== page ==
1.F.2. LIMITED WARRANTY, DISCLAIMER OF DAMAGES – Except for the “Right of Replacement or Refund” described in paragraph 1.F.3, the Project Gutenberg Literary Archive Foundation, the owner of the Project Gutenberg™ trademark, and any other party distributing a Project Gutenberg™ electronic work under this agreement, disclaim all liability to you for damages, costs and expenses, including legal fees. YOU AGREE THAT YOU HAVE NO REMEDIES FOR NEGLIGENCE, STRICT LIABILITY, BREACH OF WARRANTY OR BREACH OF CONTRACT EXCEPT THOSE PROVIDED IN PARAGRAPH 1.F.3. YOU AGREE THAT THE FOUNDATION, THE TRADEMARK OWNER, AND ANY DISTRIBUTOR UNDER THIS AGREEMENT WILL NOT BE LIABLE TO YOU FOR ACTUAL, DIRECT, INDIRECT, CONSEQUENTIAL, PUNITIVE OR INCIDENTAL DAMAGES EVEN IF YOU GIVE NOTICE OF THE POSSIBILITY OF SUCH DAMAGE.

1.F.3. LIMITED RIGHT OF REPLACEMENT OR REFUND – If you discover a defect in this electronic work within 90 days of receiving it, you can receive a refund of the money (if any) you paid for it by sending a written explanation to the person you received the work from. If you received the work on a physical medium, you must return the medium with your written explanation. The person or entity that provided you with the defective work may elect to provide a replacement copy in lieu of a refund. If you received the work electronically, the person or entity providing it to you may choose to give you a second opportunity to receive the work electronically in lieu of a refund. If the second copy is also defective, you may demand a refund in writing without further opportunities to fix the problem.

1.F.4. Except for the limited right of replacement or refund set forth in paragraph 1.F.3, this work is provided to you ‘AS-IS,’ WITH NO OTHER WARRANTIES OF ANY KIND, EXPRESS OR IMPLIED, INCLUDING BUT NOT LIMITED TO WARRANTIES OF MERCHANTABILITY OR FITNESS FOR ANY PURPOSE.

1.F.5. Some states do not allow disclaimers of certain implied warranties or the exclusion or limitation of certain types of damages. If any disclaimer or limitation set forth in this agreement violates the law of the state applicable to this agreement, the agreement shall be interpreted to make the maximum disclaimer or limitation permitted by the applicable state law. The invalidity or unenforceability of any provision of this agreement shall not void the remaining provisions.

1.F.6. INDEMNITY – You agree to indemnify and hold the Foundation, the trademark owner, any agent or employee of the Foundation, anyone providing copies of Project Gutenberg™ electronic works in accordance with this agreement, and any volunteers associated with the production, promotion and distribution of Project Gutenberg™ electronic works, harmless from all liability, costs and expenses, including legal fees, that arise directly or indirectly from any of the following which you do or cause to occur: (a) distribution of this or any Project Gutenberg™ work, (b) alteration, modification, or additions or deletions to any Project Gutenberg™ work, and (c) any Defect you cause.

Section 2. Information about the Mission of Project Gutenberg™

Project Gutenberg™ is synonymous with the free distribution of electronic works in formats readable by the widest variety of computers including obsolete, old, middle-aged and new computers. It exists because of the efforts of hundreds of volunteers and donations from people in all walks of life.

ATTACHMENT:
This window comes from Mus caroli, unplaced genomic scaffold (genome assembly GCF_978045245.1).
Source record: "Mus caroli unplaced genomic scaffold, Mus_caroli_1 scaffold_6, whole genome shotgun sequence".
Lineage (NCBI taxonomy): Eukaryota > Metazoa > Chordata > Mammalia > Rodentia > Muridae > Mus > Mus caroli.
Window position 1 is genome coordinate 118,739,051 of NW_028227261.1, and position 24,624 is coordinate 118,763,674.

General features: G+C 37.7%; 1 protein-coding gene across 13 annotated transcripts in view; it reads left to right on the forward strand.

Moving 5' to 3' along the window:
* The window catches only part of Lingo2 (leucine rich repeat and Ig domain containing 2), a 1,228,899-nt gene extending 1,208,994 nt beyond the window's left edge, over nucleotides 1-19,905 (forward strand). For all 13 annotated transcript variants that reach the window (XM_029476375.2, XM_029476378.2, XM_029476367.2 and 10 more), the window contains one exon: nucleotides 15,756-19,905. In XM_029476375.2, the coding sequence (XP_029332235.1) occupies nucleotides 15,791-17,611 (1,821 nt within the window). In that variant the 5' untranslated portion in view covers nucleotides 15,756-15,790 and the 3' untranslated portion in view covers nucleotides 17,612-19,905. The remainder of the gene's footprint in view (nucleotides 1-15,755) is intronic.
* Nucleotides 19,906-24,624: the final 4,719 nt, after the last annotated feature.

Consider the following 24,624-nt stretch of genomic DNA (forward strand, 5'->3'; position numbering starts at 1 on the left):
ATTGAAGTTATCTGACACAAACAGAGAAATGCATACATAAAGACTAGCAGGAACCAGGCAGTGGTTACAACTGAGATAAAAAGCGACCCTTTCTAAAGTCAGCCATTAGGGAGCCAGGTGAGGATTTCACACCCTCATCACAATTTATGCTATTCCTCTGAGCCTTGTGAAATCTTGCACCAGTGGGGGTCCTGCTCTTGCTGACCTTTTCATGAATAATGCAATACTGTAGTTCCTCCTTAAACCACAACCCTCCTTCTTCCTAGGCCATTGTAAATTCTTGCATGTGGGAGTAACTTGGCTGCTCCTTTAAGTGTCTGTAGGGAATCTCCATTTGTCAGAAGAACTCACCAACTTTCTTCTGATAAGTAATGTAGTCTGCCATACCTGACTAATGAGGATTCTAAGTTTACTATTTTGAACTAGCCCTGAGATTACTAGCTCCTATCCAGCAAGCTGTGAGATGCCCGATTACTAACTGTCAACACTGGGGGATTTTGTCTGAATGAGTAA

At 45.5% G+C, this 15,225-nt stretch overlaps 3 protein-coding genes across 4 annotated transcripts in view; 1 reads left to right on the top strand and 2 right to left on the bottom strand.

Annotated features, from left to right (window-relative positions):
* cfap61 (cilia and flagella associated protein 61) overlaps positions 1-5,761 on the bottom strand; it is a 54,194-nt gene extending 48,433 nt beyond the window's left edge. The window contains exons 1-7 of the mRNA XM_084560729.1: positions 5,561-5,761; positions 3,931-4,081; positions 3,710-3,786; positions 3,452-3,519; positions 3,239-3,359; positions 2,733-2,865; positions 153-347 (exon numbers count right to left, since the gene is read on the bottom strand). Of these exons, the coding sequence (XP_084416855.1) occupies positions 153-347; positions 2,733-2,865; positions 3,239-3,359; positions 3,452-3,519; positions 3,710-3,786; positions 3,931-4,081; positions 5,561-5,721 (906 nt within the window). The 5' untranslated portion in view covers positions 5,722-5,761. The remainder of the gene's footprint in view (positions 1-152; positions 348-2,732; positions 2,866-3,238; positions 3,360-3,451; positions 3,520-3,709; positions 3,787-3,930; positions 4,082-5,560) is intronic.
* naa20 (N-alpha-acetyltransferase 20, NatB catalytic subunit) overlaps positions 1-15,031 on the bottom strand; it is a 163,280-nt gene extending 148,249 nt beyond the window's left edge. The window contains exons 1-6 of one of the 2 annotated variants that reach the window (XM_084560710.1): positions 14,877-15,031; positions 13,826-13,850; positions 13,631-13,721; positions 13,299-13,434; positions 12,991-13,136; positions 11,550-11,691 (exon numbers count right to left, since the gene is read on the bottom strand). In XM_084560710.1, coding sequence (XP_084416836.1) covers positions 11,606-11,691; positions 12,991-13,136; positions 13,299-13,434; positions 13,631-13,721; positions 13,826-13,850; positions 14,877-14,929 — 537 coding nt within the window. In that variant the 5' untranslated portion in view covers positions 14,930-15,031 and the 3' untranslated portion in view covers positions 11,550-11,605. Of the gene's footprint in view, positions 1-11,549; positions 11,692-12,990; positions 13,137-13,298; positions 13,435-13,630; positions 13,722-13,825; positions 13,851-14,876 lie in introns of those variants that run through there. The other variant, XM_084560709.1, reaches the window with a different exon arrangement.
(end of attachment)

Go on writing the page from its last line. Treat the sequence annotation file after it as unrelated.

Volunteers and financial support to provide volunteers with the assistance they need, is critical to reaching Project Gutenberg™'s goals and ensuring that the Project Gutenberg™ collection will remain freely available for generations to come. In 2001, the Project Gutenberg Literary Archive Foundation was created to provide a secure and permanent future for Project Gutenberg™ and future generations. To learn more about the Project Gutenberg Literary Archive Foundation and how your efforts and donations can help, see Sections 3 and 4 and the Foundation web page at .

Section 3. Information about the Project Gutenberg Literary Archive Foundation

The Project Gutenberg Literary Archive Foundation is a non profit 501(c)(3) educational corporation organized under the laws of the state of Mississippi and granted tax exempt status by the Internal Revenue Service. The Foundation's EIN or federal tax identification number is 64-6221541. Its 501(c)(3) letter is posted at . Contributions to the Project Gutenberg Literary Archive Foundation are tax deductible to the full extent permitted by U.S. federal laws and your state's laws.

The Foundation's principal office is in Fairbanks, Alaska, with the mailing address: PO Box 750175, Fairbanks, AK 99775, but its volunteers and employees are scattered throughout numerous locations. Its business office is located at 809 North 1500 West, Salt Lake City, UT 84116, (801) 596-1887, email Email contact links and up to date contact information can be found at the Foundation's web site and official page at

For additional contact information:

Dr. Gregory B. Newby
Chief Executive and Director

Section 4. Information about Donations to the Project Gutenberg Literary Archive Foundation

Project Gutenberg™ depends upon and cannot survive without wide spread public support and donations to carry out its mission of increasing the number of public domain and licensed works that can be freely distributed in machine readable form accessible by the widest array of equipment including outdated equipment. Many small donations ($1 to $5,000) are particularly important to maintaining tax exempt status with the IRS.

The Foundation is committed to complying with the laws regulating charities and charitable donations in all 50 states of the United States. Compliance requirements are not uniform and it takes a considerable effort, much paperwork and many fees to meet and keep up with these requirements. We do not solicit donations in locations where we have not received written confirmation of compliance. To SEND DONATIONS or determine the status of compliance for any particular state visit

While we cannot and do not solicit contributions from states where we have not met the solicitation requirements, we know of no prohibition against accepting unsolicited donations from donors in such states who approach us with offers to donate.

International donations are gratefully accepted, but we cannot make any statements concerning tax treatment of donations received from outside the United States. U.S. laws alone swamp our small staff.

Please check the Project Gutenberg Web pages for current donation methods and addresses. Donations are accepted in a number of other ways including checks, online payments and credit card donations. To donate, please visit:

Section 5. General Information About Project Gutenberg™ electronic works.

Professor Michael S. Hart is the originator of the Project Gutenberg™ concept of a library of electronic works that could be freely shared with anyone. For thirty years, he produced and distributed Project Gutenberg™ eBooks with only a loose network of volunteer support.

Project Gutenberg™ eBooks are often created from several printed editions, all of which are confirmed as not protected by copyright in the U.S. unless a copyright notice is included. Thus, we do not necessarily keep eBooks in compliance with any particular paper edition.

Each eBook is in a subdirectory of the same number as the eBook's eBook number, often in several formats including plain vanilla ASCII, compressed (zipped), HTML and others.

Corrected editions of our eBooks replace the old file and take over the old filename and etext number. The replaced older file is renamed. Versions based on separate sources are treated as new eBooks receiving new filenames and etext numbers.

Most people start at our Web site which has the main PG search facility:

This Web site includes information about Project Gutenberg™, including how to make donations to the Project Gutenberg Literary Archive Foundation, how to help produce our new eBooks, and how to subscribe to our email newsletter to hear about new eBooks.